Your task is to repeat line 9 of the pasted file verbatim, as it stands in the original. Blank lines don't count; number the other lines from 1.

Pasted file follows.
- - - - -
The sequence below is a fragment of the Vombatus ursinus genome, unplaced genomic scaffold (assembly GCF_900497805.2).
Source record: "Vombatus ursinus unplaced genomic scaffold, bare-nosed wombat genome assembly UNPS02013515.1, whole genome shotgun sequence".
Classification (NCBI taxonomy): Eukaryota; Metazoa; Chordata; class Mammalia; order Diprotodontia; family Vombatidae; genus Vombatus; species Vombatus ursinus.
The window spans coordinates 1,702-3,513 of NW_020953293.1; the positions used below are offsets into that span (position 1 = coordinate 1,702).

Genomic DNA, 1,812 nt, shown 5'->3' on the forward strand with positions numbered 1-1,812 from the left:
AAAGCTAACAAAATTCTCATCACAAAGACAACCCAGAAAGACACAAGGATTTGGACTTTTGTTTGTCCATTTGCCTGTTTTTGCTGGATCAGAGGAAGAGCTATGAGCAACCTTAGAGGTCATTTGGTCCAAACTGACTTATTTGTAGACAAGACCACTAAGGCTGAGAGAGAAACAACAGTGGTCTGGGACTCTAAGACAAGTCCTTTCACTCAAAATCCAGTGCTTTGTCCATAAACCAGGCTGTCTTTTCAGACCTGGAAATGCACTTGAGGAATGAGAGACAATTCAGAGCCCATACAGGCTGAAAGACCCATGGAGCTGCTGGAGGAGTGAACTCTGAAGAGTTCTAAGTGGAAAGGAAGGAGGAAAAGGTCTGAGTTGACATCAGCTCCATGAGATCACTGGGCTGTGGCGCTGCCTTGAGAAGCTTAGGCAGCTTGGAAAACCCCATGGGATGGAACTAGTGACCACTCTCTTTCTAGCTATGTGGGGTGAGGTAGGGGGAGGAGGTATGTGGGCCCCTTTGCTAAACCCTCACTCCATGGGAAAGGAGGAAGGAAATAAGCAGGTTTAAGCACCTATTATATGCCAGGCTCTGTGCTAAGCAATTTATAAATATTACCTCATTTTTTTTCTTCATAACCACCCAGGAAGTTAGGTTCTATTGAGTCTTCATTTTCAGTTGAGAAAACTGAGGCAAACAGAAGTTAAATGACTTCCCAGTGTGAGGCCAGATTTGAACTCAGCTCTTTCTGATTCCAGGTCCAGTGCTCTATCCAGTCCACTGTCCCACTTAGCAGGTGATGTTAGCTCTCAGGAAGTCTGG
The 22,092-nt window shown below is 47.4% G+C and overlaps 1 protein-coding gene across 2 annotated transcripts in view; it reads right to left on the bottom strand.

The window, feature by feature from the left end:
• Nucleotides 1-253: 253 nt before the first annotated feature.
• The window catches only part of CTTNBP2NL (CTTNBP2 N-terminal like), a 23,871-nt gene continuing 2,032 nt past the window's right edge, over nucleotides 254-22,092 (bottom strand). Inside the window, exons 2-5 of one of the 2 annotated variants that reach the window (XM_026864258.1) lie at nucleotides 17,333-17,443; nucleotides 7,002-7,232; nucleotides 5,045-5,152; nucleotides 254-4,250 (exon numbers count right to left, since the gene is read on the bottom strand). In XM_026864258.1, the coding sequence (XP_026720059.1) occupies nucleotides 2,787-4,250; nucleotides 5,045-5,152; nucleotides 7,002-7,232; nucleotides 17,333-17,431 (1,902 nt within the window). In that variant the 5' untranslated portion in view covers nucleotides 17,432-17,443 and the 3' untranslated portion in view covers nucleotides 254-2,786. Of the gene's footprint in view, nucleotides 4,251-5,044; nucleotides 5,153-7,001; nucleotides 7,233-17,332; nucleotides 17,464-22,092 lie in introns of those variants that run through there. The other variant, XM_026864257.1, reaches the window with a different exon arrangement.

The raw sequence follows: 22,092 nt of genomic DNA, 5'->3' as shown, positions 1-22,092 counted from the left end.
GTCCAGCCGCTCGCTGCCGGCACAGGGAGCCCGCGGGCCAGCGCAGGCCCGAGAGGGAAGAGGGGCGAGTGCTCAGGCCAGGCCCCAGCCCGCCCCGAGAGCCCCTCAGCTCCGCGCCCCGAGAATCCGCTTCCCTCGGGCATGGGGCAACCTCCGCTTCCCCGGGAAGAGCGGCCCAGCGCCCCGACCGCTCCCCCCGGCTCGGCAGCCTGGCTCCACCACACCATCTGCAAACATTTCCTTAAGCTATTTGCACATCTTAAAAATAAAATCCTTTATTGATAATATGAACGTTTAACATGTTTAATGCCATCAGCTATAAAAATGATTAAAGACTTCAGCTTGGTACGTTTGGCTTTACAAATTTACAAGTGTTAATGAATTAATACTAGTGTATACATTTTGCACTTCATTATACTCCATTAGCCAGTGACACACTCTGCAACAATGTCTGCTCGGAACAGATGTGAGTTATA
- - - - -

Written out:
• Nucleotides 1-253: 253 nt before the first annotated feature.